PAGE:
A couple of people have requested that I talk a little more about the food of the local area, so I will. Shenzhen is a real melting pot of cuisine because most of the residents have moved in from other parts of China. This means that they have brought their own food and culture with them. In Shenzhen it is possible to eat food originating from practically all over China. This is great for trying new things. The only downside is that, not being able to read Chinese, I have no idea where in China the food I’m eating is from. Come to think of it, I often don’t know what I’m eating in the first place!

Today we went out to a restaurant that specialises in food from the Shanghai and Beijing regions within China. I took particular note of the food, even asking questions so that I knew what I was having. For lunch today (6 people) we had:

  • Deep fried fish pieces with chilli
  • Peeled prawns with dark vinegar sauce
  • Diced vegetables on a sculpted lettuce leaf (carrot, cucumber, green bean and celery)
  • Steamed sen chai (similar to bok choi) in oil and diced garlic
  • Pork buns
  • Peking duck skin with sweet sauce, cucumber, spring onion and a rice wrap
  • Spicy frog stir fry with chilli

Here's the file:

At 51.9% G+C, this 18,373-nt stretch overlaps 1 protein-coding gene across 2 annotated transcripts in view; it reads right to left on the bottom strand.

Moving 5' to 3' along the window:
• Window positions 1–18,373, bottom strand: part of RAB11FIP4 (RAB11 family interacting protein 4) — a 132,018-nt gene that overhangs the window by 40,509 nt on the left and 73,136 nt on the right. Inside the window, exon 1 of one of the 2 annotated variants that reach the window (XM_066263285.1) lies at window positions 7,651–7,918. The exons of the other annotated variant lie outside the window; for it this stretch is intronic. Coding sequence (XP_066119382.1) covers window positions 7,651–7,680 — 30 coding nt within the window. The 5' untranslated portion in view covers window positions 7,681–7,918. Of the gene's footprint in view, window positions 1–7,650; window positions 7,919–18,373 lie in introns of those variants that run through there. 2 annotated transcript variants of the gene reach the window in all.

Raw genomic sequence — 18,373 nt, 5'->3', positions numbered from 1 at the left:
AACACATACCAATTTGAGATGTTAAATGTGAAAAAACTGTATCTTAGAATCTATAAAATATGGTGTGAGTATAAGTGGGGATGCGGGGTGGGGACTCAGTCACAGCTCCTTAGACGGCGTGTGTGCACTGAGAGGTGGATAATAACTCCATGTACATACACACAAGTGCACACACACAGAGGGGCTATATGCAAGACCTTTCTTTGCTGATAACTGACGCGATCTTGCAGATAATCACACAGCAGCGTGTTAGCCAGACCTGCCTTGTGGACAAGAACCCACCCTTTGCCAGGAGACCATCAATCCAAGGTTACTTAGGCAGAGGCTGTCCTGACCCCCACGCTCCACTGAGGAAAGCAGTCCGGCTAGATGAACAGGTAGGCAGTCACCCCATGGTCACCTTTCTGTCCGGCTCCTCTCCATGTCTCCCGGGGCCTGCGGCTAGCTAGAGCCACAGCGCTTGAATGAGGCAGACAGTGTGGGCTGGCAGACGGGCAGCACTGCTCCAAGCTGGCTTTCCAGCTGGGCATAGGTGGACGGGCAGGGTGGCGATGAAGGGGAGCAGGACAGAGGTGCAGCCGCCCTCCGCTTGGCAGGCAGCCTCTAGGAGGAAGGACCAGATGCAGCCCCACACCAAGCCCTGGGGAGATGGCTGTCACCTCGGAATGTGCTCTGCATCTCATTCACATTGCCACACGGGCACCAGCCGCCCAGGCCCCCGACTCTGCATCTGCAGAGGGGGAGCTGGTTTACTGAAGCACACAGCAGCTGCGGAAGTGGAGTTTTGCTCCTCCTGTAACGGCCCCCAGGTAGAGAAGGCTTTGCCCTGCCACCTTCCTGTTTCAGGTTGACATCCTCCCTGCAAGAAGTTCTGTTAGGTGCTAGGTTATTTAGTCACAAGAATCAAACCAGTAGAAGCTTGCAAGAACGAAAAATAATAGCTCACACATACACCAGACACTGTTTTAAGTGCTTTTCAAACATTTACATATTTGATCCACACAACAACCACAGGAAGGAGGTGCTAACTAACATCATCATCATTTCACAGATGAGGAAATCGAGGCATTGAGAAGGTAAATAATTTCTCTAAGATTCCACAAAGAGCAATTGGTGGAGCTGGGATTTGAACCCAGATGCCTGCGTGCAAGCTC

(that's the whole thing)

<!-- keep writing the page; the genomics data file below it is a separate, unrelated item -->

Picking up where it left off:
• Steamed rice
  • Lots of green tea

It was all really nice, if somewhat oily. One of the guys at lunch was telling me how the food in the lower parts of China was of a very poor quality some years ago. Watermelons were being artificially coloured red with dye and they substituted some additives/chemicals in the baby milk powder to reduce the cost but it gave some infants brain damage and caused their heads and stomachs to swell. The Chinese have also developed a 100% synthetic egg. Fortunately things are better these days but I wonder if I’ve unknowingly sampled one of those eggs…

Rule Brittania?

In the absence of BBC news, I’ve been keeping an eye on what’s been happening on www.dailymail.co.uk - a UK news site. From what’s written there, it seems that Britain is morally bankrupt, and has no direction, so everyone’s doing what seems best in their own eyes. I write this having seen headlines and articles on the most bizarre kinds of murder; it seems that the traditional shoot/ stab/ strangle is no longer good enough for evil people.